Festival of Trees lights up cancer research

Festival of Trees lights up cancer research

The Chesapeake Cancer Alliance put on their sixth annual Festival of Trees at the Bel Air Armory. The Festival of Trees donates all its profits to the Cecil and Harford county Cancer LifeNet programs.

Kailey Tracy, Copy Editor

Sleigh bells ring, are you listening?  In the armory, trees are glistening.  A beautiful sight, Chesapeake Cancer Alliance is happy tonight,  walking in a festival of trees.

White pines, Norway spruces, and evergreens illuminated the Bel Air Armory Nov. 26 and 27 as part of the Chesapeake Cancer Alliance’s (CCA) sixth annual Festival of Trees.   The trees were decorated with themed ornaments that only Santa and his elves could’ve dreamt up, with themes ranging from Christmas at the beach to a tree dedicated to the state of Maryland.

Profits from the tree auctions, admission tickets, and renting fees from 12 vendors that sold Christmas paraphernalia at the event are donated in their entirety to the Cecil and Harford counties Cancer LifeNet programs.  Cancer LifeNet provides aid through the healthcare system for those confronted with a life-threatening illness.  According to CCA co-chair Sandy Guzewich, the organization pledges $75,000-$100,000 per year to Cancer LifeNet.

According to Guzewich, the CCA used their website, Facebook, and the Aegis newspaper, in order to receive donated, ornamented trees.  Preparation and planning for this “keystone event,” as Guzewich calls it, began earlier this year in March.

School Secretary Susan Strawbridge and the Romero Club embellished a tree this year for the event, entitling it “White Christmas” to honor JC’s winter musical.

“This all started last year when I saw that other schools in Harford County presented a tree and John Carroll did not have a tree.  The Romero Club was interested in doing a cancer service project and this seemed to be a good fit,” Strawbridge said.

Seniors Amanda Weerasooriya and Heather Kirwan partook in the event, as well as freshman Annalee Gabler.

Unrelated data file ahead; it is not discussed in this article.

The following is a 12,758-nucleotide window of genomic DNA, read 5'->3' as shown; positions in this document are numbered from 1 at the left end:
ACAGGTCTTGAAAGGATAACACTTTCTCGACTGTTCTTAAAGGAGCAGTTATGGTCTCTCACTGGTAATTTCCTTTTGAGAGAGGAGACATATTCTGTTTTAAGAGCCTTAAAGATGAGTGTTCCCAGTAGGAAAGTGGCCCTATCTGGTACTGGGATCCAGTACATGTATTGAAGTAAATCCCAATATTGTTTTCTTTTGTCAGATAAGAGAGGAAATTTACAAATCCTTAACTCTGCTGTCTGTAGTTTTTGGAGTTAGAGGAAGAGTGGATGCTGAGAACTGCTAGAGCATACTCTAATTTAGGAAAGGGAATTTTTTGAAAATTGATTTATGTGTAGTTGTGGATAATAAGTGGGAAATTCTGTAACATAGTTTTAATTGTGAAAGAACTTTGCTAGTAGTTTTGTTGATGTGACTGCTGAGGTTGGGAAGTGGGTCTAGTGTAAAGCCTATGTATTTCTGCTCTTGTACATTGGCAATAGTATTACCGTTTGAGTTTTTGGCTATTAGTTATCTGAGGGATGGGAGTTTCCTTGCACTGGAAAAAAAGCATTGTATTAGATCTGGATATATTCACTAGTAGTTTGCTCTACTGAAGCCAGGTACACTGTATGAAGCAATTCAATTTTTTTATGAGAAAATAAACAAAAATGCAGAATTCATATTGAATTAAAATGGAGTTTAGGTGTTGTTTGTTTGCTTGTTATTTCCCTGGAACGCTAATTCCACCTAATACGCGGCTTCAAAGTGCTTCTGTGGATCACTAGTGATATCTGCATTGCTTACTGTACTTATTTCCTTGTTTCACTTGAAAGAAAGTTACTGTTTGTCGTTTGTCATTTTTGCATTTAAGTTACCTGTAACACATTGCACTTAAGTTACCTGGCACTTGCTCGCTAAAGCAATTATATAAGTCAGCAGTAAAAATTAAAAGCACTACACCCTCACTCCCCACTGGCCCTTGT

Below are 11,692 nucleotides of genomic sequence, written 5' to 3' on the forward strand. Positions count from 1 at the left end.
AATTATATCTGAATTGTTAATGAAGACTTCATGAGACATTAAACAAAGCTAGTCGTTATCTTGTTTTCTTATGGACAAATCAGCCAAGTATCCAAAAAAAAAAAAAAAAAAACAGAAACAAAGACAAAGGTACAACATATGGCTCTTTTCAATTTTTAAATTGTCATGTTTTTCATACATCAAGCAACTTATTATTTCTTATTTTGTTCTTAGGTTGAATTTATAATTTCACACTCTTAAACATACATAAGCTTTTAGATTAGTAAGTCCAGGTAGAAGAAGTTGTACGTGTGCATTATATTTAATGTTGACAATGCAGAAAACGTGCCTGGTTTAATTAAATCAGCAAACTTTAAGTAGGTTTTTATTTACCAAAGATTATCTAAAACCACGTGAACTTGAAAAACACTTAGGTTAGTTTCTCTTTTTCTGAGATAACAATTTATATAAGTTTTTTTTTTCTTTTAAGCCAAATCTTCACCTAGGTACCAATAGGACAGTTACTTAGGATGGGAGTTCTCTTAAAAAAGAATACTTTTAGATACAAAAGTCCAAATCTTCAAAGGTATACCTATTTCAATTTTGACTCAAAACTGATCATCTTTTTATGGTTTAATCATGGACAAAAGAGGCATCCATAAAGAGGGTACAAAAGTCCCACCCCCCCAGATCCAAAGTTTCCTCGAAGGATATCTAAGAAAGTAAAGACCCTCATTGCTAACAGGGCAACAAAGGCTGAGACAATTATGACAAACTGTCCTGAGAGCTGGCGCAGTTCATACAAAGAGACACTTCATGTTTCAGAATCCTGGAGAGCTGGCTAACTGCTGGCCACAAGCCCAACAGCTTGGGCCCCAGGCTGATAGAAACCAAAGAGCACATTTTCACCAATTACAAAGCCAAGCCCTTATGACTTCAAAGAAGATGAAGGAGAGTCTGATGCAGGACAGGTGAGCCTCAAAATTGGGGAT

“I thought it would be a fun and easy event for a good cause,” Kirwan said.

English teacher Celeste Smith’s advisory donated decorations for the tree.  Health teacher Teresa Gauthier also helped at the event.

“Mrs. Strawbridge asked if I would help, probably because she knows how much I love to decorate for Christmas.  I was happy to be able to help out,” Gauthier said.

In addition to the evergreen wonderland at the festival, hand crafted wreaths and gingerbread houses were sold in silent auctions along with the trees.  The event also featured holiday boutiques selling jewelry, candles, and various Christmas gifts.

Children’s activities such as face painting, story time with Mrs. Claus, gingerbread house sculpting, and holiday bracelet or reindeer headband crafts highlighted the spirit of the season.

Many are involved in the Festival of Trees event and the CCA because of personal motivation.  Guzewich’s two brothers and nephew were afflicted by Hodgkin’s Lymphoma, prompting her to engage in cancer prevention and research organizations on a local level.

“I participated in this for Kyra McPherson. I’ve known her since kindergarten. She had leukemia, but she is finally a cancer survivor.  She beat it this summer. I wanted to show support for her and everyone else battling cancer,” Weerasooriya said.

Recurring donors appeared throughout the congregation of trees like an army of antibodies ready to combat cancer. Previous donor to the Timonium Festival of Trees, Johns Hopkins, decorated five trees alone.  The CCA itself provides evergreens as well.  “Many [trees] are done by members of the CCA.  Almost 80 percent come from within,” Guzewich said.

Kicking off the Christmas season, the Festival of Trees intertwined the holidays with supporting and caring for those with a life threatening illness.  This kindness toward others might be just what the Christmas spirit is all about.

Kailey Tracy is a Copy Editor for The Patriot and jcpatriot.com.